April 18, 2019
2019 Beers Criteria Update: The American Geriatrics Society (AGS) produces and regularly updates the Beers Criteria, a list of medications that are potentially inappropriate for use in adults aged 65 years and older. A 13-member interprofessional panel systematically assessed the evidence since the last update in 2015 and published the latest update in January 2019. The new AGS Beers Criteria® includes 30 medications/medication classes that are potentially inappropriate in older adults. The criteria also contains 40 medications/medication classes that should be avoided in older people with certain conditions or to be used with caution. Twenty-five medications/medication classes were removed from the AGS Beers Criteria® in the 2019 update. The AGS Beers Criteria® is a tool for safe medication management in older adults.
The population of persons age 65 years and older is increasing.
Age-related changes in physiology can affect the pharmacokinetics and pharmacodynamics of numerous drugs.
Improving and maintaining functional status is a cornerstone of care for older adults.
Drug-related problems in older adults are common and cause considerable morbidity.
Pharmacists can play a major role in optimizing drug therapy and preventing drug-related problems in older adults.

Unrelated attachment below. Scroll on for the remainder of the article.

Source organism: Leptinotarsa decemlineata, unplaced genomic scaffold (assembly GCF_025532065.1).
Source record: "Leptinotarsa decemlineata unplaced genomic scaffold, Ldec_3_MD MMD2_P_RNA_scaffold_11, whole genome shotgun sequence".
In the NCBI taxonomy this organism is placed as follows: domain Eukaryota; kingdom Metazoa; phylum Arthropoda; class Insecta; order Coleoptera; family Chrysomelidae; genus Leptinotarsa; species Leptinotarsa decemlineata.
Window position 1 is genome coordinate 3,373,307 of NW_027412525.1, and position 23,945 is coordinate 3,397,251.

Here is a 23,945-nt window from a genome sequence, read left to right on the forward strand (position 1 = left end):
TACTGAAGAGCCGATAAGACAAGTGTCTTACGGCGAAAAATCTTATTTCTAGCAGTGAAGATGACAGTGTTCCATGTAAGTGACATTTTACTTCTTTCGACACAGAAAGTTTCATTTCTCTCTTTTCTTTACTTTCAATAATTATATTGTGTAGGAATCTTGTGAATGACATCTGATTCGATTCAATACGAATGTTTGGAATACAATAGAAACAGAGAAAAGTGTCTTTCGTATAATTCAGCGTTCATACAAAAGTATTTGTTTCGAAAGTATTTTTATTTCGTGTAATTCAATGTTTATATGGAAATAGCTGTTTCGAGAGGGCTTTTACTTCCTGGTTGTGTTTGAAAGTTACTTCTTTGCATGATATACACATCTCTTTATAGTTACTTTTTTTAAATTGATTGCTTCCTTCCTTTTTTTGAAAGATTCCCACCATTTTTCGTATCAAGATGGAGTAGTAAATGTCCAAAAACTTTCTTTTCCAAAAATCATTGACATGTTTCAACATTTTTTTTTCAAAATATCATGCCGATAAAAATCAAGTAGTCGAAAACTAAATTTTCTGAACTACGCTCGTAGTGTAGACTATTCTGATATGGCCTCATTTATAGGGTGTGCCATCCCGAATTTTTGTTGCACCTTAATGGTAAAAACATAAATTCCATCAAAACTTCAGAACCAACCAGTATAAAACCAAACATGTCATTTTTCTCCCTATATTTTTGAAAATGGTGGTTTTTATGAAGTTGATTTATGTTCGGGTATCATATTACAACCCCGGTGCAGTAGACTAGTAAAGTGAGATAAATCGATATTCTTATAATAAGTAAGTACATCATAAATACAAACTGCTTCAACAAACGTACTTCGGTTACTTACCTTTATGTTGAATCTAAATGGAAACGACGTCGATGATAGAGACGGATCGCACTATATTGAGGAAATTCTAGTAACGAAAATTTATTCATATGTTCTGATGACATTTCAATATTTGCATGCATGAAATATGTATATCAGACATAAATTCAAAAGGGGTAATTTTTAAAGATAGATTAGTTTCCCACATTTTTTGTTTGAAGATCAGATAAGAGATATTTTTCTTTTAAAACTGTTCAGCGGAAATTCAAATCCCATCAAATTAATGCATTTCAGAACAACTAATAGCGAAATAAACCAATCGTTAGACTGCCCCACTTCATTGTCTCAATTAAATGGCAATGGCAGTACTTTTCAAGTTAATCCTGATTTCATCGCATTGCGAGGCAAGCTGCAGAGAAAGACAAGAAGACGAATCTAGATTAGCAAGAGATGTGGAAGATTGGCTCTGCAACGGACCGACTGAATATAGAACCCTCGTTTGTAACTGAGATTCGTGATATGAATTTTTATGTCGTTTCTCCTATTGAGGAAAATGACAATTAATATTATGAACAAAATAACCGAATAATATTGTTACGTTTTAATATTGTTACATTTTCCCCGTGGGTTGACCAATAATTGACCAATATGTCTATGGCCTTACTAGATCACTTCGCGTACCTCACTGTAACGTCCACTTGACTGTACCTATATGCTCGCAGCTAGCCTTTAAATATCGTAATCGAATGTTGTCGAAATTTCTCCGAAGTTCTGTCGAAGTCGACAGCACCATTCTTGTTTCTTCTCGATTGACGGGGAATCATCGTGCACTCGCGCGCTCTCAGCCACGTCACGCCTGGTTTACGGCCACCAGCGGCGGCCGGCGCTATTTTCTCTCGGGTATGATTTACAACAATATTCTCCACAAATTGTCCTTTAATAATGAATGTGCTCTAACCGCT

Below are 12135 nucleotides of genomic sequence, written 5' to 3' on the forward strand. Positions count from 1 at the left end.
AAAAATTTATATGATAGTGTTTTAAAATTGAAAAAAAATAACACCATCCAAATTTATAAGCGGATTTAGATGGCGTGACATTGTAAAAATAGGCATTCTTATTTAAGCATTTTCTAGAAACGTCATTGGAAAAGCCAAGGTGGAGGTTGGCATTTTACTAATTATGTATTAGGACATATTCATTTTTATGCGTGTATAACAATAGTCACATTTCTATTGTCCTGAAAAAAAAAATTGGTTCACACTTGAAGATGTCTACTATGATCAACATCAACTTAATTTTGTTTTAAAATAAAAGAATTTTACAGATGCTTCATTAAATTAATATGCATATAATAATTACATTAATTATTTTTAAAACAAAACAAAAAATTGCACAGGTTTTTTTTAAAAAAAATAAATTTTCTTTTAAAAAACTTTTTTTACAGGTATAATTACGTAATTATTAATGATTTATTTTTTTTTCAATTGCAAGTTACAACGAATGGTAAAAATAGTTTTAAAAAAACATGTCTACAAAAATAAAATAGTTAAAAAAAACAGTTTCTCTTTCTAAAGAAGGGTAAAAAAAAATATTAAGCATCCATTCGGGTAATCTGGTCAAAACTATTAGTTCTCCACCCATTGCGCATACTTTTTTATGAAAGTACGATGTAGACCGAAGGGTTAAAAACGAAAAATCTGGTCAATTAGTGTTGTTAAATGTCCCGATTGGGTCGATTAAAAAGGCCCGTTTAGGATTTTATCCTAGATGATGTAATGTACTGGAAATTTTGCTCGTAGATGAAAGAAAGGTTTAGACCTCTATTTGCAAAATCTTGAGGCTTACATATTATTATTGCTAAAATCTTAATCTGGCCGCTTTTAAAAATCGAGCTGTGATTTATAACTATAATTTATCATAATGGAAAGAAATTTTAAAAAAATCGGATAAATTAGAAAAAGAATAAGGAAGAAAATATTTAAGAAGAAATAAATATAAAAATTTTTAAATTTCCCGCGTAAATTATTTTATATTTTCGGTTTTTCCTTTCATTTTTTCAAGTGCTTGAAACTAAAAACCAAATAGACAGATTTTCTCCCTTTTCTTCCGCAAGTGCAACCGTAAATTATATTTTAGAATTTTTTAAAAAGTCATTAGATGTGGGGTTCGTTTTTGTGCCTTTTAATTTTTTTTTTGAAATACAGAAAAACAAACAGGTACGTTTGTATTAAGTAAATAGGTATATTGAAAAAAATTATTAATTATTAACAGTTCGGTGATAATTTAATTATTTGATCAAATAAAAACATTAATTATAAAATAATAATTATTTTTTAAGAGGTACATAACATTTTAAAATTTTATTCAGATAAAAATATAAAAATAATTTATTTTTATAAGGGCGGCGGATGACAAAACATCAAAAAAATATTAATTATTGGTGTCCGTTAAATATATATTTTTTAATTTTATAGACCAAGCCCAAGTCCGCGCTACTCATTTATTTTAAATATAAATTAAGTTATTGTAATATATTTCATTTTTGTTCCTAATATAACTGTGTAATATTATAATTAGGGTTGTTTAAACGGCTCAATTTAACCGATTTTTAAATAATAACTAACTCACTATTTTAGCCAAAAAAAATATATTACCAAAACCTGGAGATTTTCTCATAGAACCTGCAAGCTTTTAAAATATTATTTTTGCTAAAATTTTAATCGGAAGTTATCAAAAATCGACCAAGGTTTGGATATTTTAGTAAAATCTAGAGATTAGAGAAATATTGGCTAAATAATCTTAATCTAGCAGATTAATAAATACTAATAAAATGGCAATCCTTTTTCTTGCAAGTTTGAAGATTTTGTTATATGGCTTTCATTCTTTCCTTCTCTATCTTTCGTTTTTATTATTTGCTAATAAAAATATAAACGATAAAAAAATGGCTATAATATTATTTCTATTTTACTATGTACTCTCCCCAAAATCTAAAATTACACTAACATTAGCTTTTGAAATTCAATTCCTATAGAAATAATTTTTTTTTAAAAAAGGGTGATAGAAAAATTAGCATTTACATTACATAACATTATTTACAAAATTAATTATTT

Pharmacotherapy for older adults can cure or palliate disease as well as enhance health-related quality of life (HRQOL). Health-related quality of life considerations for older adults include focusing on improvements in physical functioning (eg, activities of daily living), psychological functioning (eg, cognition, depression), social functioning (eg, social activities, support systems), and overall health (eg, general health perception).1
Despite the benefits of pharmacotherapy, HRQOL can be compromised by drug-related problems. Prevention of drug-related adverse consequences in older adults requires that health professionals become knowledgeable about a number of age-specific issues. To address these knowledge needs, this chapter discusses the epidemiology of aging; physiologic changes associated with aging, with emphasis on changes that can affect the pharmacokinetics and pharmacodynamics of drugs; clinical conditions commonly seen in older adult patients; epidemiology of drug-related problems in older adults; and an approach to reducing drug-related problems through the provision of comprehensive geriatric assessment.
The older American population is highly diverse and heterogeneous with respect to health status. The demographics and health characteristics of persons age 65 to 74 years differ from those of persons 85 years of age and older, as do those of persons who are institutionalized compared with those living in the community. Teasing apart the various threads of wellness and illness, independence and dependence, and function and dysfunction makes the available demographic and health status data relevant for clinical practice. Understanding the diversity and growth of older populations will allow society to plan for the training, research, and resources needed for future clinical practice and adequate healthcare.
The proportion of the population age 65 and older is increasing. In 2010, persons age ...